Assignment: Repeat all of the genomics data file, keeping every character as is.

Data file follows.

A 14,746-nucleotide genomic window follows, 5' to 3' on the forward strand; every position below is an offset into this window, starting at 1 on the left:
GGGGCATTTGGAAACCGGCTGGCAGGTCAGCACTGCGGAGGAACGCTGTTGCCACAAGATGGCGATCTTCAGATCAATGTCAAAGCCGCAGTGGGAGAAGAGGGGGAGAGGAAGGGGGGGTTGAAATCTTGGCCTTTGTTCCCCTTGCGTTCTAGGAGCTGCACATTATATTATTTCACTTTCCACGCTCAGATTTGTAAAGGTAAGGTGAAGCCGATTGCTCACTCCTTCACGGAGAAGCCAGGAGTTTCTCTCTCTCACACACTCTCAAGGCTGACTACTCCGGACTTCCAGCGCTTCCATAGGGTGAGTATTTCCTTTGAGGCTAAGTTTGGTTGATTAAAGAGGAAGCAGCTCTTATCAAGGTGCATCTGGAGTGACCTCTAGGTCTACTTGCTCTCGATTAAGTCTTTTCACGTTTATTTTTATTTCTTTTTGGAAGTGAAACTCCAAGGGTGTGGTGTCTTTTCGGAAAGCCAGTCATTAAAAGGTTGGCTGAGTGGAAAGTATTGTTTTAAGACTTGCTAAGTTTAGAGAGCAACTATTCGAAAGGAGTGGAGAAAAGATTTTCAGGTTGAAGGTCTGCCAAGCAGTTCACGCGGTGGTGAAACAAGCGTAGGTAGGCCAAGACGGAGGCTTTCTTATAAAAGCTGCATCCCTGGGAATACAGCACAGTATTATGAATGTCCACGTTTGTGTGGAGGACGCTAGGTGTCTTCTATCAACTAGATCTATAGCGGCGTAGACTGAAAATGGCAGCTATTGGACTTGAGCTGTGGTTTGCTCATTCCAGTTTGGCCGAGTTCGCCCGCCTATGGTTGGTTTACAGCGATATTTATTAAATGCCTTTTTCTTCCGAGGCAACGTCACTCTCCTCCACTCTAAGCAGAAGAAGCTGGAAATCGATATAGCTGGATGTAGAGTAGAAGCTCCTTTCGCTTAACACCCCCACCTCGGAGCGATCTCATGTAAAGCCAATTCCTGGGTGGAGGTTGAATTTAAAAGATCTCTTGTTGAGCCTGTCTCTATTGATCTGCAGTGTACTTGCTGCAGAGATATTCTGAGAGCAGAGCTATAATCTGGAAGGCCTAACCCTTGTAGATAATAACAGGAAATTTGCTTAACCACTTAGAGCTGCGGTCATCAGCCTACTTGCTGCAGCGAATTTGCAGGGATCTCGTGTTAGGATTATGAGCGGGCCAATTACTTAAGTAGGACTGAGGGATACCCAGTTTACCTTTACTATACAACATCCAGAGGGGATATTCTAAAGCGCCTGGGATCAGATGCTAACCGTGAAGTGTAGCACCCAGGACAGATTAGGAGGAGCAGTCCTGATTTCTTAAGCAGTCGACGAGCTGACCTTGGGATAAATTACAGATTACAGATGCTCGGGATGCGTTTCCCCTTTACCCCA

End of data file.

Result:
A 14,746-nucleotide genomic window follows, 5' to 3' on the forward strand; every position below is an offset into this window, starting at 1 on the left:
GGGGCATTTGGAAACCGGCTGGCAGGTCAGCACTGCGGAGGAACGCTGTTGCCACAAGATGGCGATCTTCAGATCAATGTCAAAGCCGCAGTGGGAGAAGAGGGGGAGAGGAAGGGGGGGTTGAAATCTTGGCCTTTGTTCCCCTTGCGTTCTAGGAGCTGCACATTATATTATTTCACTTTCCACGCTCAGATTTGTAAAGGTAAGGTGAAGCCGATTGCTCACTCCTTCACGGAGAAGCCAGGAGTTTCTCTCTCTCACACACTCTCAAGGCTGACTACTCCGGACTTCCAGCGCTTCCATAGGGTGAGTATTTCCTTTGAGGCTAAGTTTGGTTGATTAAAGAGGAAGCAGCTCTTATCAAGGTGCATCTGGAGTGACCTCTAGGTCTACTTGCTCTCGATTAAGTCTTTTCACGTTTATTTTTATTTCTTTTTGGAAGTGAAACTCCAAGGGTGTGGTGTCTTTTCGGAAAGCCAGTCATTAAAAGGTTGGCTGAGTGGAAAGTATTGTTTTAAGACTTGCTAAGTTTAGAGAGCAACTATTCGAAAGGAGTGGAGAAAAGATTTTCAGGTTGAAGGTCTGCCAAGCAGTTCACGCGGTGGTGAAACAAGCGTAGGTAGGCCAAGACGGAGGCTTTCTTATAAAAGCTGCATCCCTGGGAATACAGCACAGTATTATGAATGTCCACGTTTGTGTGGAGGACGCTAGGTGTCTTCTATCAACTAGATCTATAGCGGCGTAGACTGAAAATGGCAGCTATTGGACTTGAGCTGTGGTTTGCTCATTCCAGTTTGGCCGAGTTCGCCCGCCTATGGTTGGTTTACAGCGATATTTATTAAATGCCTTTTTCTTCCGAGGCAACGTCACTCTCCTCCACTCTAAGCAGAAGAAGCTGGAAATCGATATAGCTGGATGTAGAGTAGAAGCTCCTTTCGCTTAACACCCCCACCTCGGAGCGATCTCATGTAAAGCCAATTCCTGGGTGGAGGTTGAATTTAAAAGATCTCTTGTTGAGCCTGTCTCTATTGATCTGCAGTGTACTTGCTGCAGAGATATTCTGAGAGCAGAGCTATAATCTGGAAGGCCTAACCCTTGTAGATAATAACAGGAAATTTGCTTAACCACTTAGAGCTGCGGTCATCAGCCTACTTGCTGCAGCGAATTTGCAGGGATCTCGTGTTAGGATTATGAGCGGGCCAATTACTTAAGTAGGACTGAGGGATACCCAGTTTACCTTTACTATACAACATCCAGAGGGGATATTCTAAAGCGCCTGGGATCAGATGCTAACCGTGAAGTGTAGCACCCAGGACAGATTAGGAGGAGCAGTCCTGATTTCTTAAGCAGTCGACGAGCTGACCTTGGGATAAATTACAGATTACAGATGCTCGGGATGCGTTTCCCCTTTACCCCA